A creative network of the idea, by the idea, for the idea

Friday, April 24, 2009

The evil behind the Devil's advocate

You can tell a lot about the first few pages of a book. (And I'm not going all Gladwell's blink here)

The first page of the new book I am reading part of my 52on52, (a self imposed challenge to read 52 books in 52 weeks) is The Ten faces of innovation by Thomas Kelley and Jonathan Littman.

This is a revealing book about innovation as a driver of a company culture and the power behind the implementation of ideas.
We've all been there. The pivotal meeting where you push forward a new idea or proposal you're passionate about. A fast paced discussion leads to an unwelling of support that seems about to reach critical mass. And then, in one disastrous moment, your hopes are dashed when someone weights in with those fateful words: "Let me just play Devil's Advocate for a minute"

Having invoke the awesome protective power of that seemingly innocuous phrase, the speaker now feels entirely free to take potshots at your idea, and does so with complete impunity. Because they are not really your harsher critic. They are essentially saying. "the Devil made me do it." They are removing themselves from the equation and sidestepping individual responsibility for the verbal attack. But before they're done, they have torched your fledgling concept.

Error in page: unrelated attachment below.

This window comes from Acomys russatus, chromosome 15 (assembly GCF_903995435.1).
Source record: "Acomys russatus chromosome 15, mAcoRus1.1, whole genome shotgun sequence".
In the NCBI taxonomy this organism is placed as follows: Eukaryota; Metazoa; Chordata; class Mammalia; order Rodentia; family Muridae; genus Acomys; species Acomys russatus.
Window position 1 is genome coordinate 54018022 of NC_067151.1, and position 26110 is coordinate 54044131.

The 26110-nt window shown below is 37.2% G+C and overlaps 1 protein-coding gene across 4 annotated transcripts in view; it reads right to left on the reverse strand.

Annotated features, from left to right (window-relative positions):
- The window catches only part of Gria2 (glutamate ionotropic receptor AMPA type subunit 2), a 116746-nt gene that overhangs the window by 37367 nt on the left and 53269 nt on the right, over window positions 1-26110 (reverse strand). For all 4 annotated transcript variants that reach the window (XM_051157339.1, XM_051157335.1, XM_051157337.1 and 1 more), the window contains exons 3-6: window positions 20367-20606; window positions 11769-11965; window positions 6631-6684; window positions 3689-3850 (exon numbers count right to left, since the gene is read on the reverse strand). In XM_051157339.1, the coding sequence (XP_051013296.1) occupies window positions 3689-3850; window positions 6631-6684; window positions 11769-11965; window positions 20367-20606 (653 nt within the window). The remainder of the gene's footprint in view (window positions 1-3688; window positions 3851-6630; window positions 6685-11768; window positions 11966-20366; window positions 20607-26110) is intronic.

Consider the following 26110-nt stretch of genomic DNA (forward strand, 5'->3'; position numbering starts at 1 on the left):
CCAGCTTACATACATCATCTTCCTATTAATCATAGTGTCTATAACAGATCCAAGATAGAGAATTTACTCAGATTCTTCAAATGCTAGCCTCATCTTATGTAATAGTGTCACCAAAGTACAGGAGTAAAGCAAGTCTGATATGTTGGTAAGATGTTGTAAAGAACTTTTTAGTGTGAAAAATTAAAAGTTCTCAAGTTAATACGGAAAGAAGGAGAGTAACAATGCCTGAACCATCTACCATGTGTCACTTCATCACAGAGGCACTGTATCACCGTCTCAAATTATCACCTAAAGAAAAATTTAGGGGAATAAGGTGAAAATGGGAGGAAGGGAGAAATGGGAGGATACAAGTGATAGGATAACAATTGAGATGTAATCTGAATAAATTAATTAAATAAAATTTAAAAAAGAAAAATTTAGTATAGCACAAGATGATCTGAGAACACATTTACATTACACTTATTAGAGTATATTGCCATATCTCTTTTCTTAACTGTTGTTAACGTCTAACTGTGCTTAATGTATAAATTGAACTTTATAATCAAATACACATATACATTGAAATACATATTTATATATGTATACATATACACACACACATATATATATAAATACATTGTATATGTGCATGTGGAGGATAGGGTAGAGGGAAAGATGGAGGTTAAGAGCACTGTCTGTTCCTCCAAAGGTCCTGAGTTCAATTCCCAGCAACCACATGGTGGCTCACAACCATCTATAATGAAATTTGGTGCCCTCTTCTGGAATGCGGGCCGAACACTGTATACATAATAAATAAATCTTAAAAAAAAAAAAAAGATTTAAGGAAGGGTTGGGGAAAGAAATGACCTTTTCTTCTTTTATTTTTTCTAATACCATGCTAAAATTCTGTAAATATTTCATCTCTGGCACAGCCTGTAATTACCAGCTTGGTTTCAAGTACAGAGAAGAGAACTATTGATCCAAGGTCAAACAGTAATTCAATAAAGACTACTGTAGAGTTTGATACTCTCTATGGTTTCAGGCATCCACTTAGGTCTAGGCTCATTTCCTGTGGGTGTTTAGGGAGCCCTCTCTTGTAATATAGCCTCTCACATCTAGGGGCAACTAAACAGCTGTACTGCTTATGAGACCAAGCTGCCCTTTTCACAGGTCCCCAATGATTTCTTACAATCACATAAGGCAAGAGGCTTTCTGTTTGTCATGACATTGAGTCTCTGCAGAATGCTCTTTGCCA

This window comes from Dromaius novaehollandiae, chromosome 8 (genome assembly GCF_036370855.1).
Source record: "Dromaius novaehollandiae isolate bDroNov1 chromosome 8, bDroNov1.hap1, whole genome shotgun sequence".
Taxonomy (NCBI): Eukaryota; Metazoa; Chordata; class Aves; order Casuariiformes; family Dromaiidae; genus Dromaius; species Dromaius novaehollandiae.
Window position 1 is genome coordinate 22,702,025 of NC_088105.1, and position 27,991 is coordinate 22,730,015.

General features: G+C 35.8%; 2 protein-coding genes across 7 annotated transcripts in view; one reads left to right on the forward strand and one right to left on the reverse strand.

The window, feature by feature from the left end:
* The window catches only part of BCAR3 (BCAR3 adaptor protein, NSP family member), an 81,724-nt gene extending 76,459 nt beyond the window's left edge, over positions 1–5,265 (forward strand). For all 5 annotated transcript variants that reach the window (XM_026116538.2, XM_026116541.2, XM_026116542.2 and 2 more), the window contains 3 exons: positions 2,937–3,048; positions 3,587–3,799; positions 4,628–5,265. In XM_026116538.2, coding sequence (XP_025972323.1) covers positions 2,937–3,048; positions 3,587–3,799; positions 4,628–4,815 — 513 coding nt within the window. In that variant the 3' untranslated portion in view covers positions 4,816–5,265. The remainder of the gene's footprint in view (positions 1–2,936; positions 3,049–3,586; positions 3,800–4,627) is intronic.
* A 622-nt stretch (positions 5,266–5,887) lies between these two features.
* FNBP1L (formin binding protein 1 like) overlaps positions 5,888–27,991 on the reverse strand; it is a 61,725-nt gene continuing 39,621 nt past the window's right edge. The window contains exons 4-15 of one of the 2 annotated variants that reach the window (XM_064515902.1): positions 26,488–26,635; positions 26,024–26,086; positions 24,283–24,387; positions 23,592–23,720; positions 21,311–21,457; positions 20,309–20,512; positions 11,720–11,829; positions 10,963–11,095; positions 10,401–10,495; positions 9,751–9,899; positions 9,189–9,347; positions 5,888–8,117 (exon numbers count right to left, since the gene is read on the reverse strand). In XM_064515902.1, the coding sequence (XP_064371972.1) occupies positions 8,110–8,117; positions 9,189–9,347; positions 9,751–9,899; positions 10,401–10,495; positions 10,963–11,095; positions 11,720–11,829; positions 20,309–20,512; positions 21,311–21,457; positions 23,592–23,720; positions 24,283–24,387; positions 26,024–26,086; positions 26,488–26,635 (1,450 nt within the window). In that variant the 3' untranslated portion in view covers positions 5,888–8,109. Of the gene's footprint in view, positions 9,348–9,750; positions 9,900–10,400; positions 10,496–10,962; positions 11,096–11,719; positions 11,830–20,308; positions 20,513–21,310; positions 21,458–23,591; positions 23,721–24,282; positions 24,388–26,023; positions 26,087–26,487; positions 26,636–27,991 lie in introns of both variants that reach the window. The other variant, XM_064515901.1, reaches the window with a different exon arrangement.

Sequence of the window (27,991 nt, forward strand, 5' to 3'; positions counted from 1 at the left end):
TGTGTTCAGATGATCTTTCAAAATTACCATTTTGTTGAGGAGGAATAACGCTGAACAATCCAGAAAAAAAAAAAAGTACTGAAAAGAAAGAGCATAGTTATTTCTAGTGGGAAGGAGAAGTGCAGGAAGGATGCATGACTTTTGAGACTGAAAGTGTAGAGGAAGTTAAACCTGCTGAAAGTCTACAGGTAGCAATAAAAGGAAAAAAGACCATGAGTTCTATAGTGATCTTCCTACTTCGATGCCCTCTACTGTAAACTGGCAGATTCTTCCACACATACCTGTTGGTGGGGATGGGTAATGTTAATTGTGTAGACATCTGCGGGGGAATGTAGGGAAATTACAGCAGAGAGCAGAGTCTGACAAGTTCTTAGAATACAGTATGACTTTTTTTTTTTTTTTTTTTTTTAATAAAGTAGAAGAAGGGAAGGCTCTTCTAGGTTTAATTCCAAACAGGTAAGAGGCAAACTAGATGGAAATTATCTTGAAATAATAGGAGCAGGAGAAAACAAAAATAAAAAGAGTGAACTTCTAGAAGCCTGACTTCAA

In fact the Devil's advocate may be the biggest innovation killer in America today. What makes this negative persona so dangerous is that is such a subtle threat.

Everyday thousands of great new ideas concepts and plans are nipped in the bud by Devil's advocates.

Why is this persona so damming? Because the devil's Advocate encourages idea wreckers to assume the most negative possible perspective, one that sees only the downside, the problems, the disaster in waiting. Once these floodgates open, they can drown a new initiative in negativity.
Innovation is the lifeblood of all organizations and the Devil's Advocate is toxic to your cause.

The Devil's Advocate seldom takes a real stand, preferring to tear down an idea with clever criticism, and often exhibiting the mean-spirited negativity associated with that role.

The Devil's advocate may never go away, but on a good day a true culture of innovation can keep him in his place. Or tell him to go to hell.
I have the feeling that I'll be sharing lots of thoughts from this book.

Wednesday, April 22, 2009

Inside the creative mind: Garrick Hamm.

A couple of weeks ago I started the series Inside the Creative Mind. A series of interviews from Lurzers Archive with the best and most brilliant creative people from all over the world. The second post is about Garrick Hamm, at the time, D&AD president and founder of Williams Murray Hamm, a design consultancy in London.
Design isn't about talented designers, is about a good, focused brief and how to set out your stall.

If you go into a meeting with ten concepts raging from evolution to revolution, guess what you'll be evolving brands for the rest of your career.